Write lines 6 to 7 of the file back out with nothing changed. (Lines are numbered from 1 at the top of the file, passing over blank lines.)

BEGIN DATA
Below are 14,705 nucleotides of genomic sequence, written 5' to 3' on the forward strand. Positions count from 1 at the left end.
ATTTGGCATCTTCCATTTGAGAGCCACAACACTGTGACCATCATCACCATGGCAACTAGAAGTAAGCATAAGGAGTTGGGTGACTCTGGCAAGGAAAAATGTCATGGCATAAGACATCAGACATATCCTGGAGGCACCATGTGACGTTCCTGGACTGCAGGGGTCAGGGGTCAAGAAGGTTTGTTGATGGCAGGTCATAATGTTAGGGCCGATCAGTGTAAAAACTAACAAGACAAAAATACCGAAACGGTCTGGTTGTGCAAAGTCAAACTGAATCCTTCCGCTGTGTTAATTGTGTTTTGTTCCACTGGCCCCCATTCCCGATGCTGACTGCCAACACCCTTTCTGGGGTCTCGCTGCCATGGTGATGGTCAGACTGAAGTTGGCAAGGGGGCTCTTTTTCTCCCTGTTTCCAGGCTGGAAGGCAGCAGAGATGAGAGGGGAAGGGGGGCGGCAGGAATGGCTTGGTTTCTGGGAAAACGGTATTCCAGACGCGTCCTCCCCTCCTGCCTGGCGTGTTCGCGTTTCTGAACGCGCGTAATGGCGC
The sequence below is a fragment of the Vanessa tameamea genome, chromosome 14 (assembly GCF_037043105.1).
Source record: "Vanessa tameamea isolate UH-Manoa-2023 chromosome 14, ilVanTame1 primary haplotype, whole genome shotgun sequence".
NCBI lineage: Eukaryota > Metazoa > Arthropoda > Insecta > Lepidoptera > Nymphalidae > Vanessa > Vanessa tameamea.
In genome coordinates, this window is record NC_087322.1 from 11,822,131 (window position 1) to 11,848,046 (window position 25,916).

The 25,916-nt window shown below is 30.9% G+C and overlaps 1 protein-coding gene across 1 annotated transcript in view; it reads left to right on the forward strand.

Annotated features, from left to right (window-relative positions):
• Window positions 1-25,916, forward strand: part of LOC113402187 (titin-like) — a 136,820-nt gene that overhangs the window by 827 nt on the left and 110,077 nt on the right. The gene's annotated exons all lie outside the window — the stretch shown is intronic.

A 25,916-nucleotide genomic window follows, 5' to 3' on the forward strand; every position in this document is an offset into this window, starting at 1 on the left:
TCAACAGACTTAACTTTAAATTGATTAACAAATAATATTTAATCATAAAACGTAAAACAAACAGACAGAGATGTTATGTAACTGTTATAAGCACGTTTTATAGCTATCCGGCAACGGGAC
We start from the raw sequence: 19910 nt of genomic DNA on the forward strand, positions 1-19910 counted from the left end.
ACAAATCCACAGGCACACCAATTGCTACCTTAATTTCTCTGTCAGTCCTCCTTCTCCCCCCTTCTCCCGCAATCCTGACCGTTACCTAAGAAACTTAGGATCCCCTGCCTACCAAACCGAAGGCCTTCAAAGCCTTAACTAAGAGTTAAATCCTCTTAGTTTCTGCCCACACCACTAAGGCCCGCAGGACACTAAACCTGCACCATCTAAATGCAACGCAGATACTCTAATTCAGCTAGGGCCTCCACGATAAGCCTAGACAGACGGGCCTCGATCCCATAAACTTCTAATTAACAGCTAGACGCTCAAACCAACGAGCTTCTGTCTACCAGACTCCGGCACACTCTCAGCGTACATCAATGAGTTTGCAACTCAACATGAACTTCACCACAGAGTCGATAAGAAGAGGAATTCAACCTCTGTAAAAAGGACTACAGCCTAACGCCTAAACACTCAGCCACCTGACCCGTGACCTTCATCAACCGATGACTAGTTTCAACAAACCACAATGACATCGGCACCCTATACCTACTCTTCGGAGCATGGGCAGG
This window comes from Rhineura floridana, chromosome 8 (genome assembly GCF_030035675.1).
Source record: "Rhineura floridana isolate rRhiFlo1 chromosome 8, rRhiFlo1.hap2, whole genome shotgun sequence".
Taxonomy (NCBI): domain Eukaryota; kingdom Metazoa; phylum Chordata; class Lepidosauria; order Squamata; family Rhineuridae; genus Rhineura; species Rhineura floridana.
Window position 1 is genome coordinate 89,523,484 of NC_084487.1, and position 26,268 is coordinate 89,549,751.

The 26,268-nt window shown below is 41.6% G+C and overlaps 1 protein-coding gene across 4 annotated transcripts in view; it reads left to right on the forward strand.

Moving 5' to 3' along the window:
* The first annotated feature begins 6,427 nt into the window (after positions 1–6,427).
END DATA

In genome coordinates, this window is record NC_087322.1 from 11,822,131 (window position 1) to 11,848,046 (window position 25,916).

The 25,916-nt window shown below is 30.9% G+C and overlaps 1 protein-coding gene across 1 annotated transcript in view; it reads left to right on the forward strand.